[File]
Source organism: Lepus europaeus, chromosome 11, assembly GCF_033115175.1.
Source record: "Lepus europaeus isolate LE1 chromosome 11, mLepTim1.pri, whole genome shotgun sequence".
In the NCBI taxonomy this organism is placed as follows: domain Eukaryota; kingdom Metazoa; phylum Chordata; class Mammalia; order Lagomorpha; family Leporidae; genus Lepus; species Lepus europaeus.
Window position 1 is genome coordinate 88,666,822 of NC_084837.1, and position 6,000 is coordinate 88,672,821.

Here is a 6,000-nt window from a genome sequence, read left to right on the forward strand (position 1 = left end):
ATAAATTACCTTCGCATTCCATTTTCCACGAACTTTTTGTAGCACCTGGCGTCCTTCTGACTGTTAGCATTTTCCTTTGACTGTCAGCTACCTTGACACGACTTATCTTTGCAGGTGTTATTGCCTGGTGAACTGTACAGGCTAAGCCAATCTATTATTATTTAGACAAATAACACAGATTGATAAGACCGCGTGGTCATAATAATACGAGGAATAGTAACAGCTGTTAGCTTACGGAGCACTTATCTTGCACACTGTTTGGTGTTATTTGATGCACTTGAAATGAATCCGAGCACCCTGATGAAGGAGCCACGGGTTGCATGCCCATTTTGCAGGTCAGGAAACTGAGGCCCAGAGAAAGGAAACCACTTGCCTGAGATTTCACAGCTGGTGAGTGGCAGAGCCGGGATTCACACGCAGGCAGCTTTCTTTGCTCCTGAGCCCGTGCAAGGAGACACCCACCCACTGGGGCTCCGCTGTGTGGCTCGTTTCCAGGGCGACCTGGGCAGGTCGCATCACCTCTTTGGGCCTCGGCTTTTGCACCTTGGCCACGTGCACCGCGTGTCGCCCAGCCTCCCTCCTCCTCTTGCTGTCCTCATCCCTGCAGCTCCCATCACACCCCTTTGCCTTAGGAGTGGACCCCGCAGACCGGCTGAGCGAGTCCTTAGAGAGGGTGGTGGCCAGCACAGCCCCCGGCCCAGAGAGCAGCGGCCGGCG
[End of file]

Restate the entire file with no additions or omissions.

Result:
Source organism: Lepus europaeus, chromosome 11, assembly GCF_033115175.1.
Source record: "Lepus europaeus isolate LE1 chromosome 11, mLepTim1.pri, whole genome shotgun sequence".
In the NCBI taxonomy this organism is placed as follows: domain Eukaryota; kingdom Metazoa; phylum Chordata; class Mammalia; order Lagomorpha; family Leporidae; genus Lepus; species Lepus europaeus.
Window position 1 is genome coordinate 88,666,822 of NC_084837.1, and position 6,000 is coordinate 88,672,821.

Here is a 6,000-nt window from a genome sequence, read left to right on the forward strand (position 1 = left end):
ATAAATTACCTTCGCATTCCATTTTCCACGAACTTTTTGTAGCACCTGGCGTCCTTCTGACTGTTAGCATTTTCCTTTGACTGTCAGCTACCTTGACACGACTTATCTTTGCAGGTGTTATTGCCTGGTGAACTGTACAGGCTAAGCCAATCTATTATTATTTAGACAAATAACACAGATTGATAAGACCGCGTGGTCATAATAATACGAGGAATAGTAACAGCTGTTAGCTTACGGAGCACTTATCTTGCACACTGTTTGGTGTTATTTGATGCACTTGAAATGAATCCGAGCACCCTGATGAAGGAGCCACGGGTTGCATGCCCATTTTGCAGGTCAGGAAACTGAGGCCCAGAGAAAGGAAACCACTTGCCTGAGATTTCACAGCTGGTGAGTGGCAGAGCCGGGATTCACACGCAGGCAGCTTTCTTTGCTCCTGAGCCCGTGCAAGGAGACACCCACCCACTGGGGCTCCGCTGTGTGGCTCGTTTCCAGGGCGACCTGGGCAGGTCGCATCACCTCTTTGGGCCTCGGCTTTTGCACCTTGGCCACGTGCACCGCGTGTCGCCCAGCCTCCCTCCTCCTCTTGCTGTCCTCATCCCTGCAGCTCCCATCACACCCCTTTGCCTTAGGAGTGGACCCCGCAGACCGGCTGAGCGAGTCCTTAGAGAGGGTGGTGGCCAGCACAGCCCCCGGCCCAGAGAGCAGCGGCCGGCG